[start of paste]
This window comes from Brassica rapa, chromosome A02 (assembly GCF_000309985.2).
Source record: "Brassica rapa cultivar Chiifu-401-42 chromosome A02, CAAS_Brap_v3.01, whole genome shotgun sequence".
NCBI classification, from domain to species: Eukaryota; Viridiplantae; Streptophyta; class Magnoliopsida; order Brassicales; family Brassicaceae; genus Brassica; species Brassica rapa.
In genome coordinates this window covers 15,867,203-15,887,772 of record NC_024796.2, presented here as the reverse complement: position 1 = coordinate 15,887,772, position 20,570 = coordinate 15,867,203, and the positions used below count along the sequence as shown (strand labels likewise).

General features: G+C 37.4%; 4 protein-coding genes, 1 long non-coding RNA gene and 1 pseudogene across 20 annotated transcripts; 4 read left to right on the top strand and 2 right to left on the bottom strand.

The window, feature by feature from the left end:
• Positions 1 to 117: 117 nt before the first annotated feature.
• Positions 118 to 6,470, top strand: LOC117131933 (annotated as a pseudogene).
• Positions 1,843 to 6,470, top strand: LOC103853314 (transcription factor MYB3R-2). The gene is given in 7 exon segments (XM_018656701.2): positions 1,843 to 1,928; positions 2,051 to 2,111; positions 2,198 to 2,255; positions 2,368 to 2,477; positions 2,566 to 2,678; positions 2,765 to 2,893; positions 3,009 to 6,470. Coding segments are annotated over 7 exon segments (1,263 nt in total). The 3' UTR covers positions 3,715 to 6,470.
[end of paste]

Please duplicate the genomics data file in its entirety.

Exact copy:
This window comes from Brassica rapa, chromosome A02 (assembly GCF_000309985.2).
Source record: "Brassica rapa cultivar Chiifu-401-42 chromosome A02, CAAS_Brap_v3.01, whole genome shotgun sequence".
NCBI classification, from domain to species: Eukaryota; Viridiplantae; Streptophyta; class Magnoliopsida; order Brassicales; family Brassicaceae; genus Brassica; species Brassica rapa.
In genome coordinates this window covers 15,867,203-15,887,772 of record NC_024796.2, presented here as the reverse complement: position 1 = coordinate 15,887,772, position 20,570 = coordinate 15,867,203, and the positions used below count along the sequence as shown (strand labels likewise).

General features: G+C 37.4%; 4 protein-coding genes, 1 long non-coding RNA gene and 1 pseudogene across 20 annotated transcripts; 4 read left to right on the top strand and 2 right to left on the bottom strand.

The window, feature by feature from the left end:
• Positions 1 to 117: 117 nt before the first annotated feature.
• Positions 118 to 6,470, top strand: LOC117131933 (annotated as a pseudogene).
• Positions 1,843 to 6,470, top strand: LOC103853314 (transcription factor MYB3R-2). The gene is given in 7 exon segments (XM_018656701.2): positions 1,843 to 1,928; positions 2,051 to 2,111; positions 2,198 to 2,255; positions 2,368 to 2,477; positions 2,566 to 2,678; positions 2,765 to 2,893; positions 3,009 to 6,470. Coding segments are annotated over 7 exon segments (1,263 nt in total). The 3' UTR covers positions 3,715 to 6,470.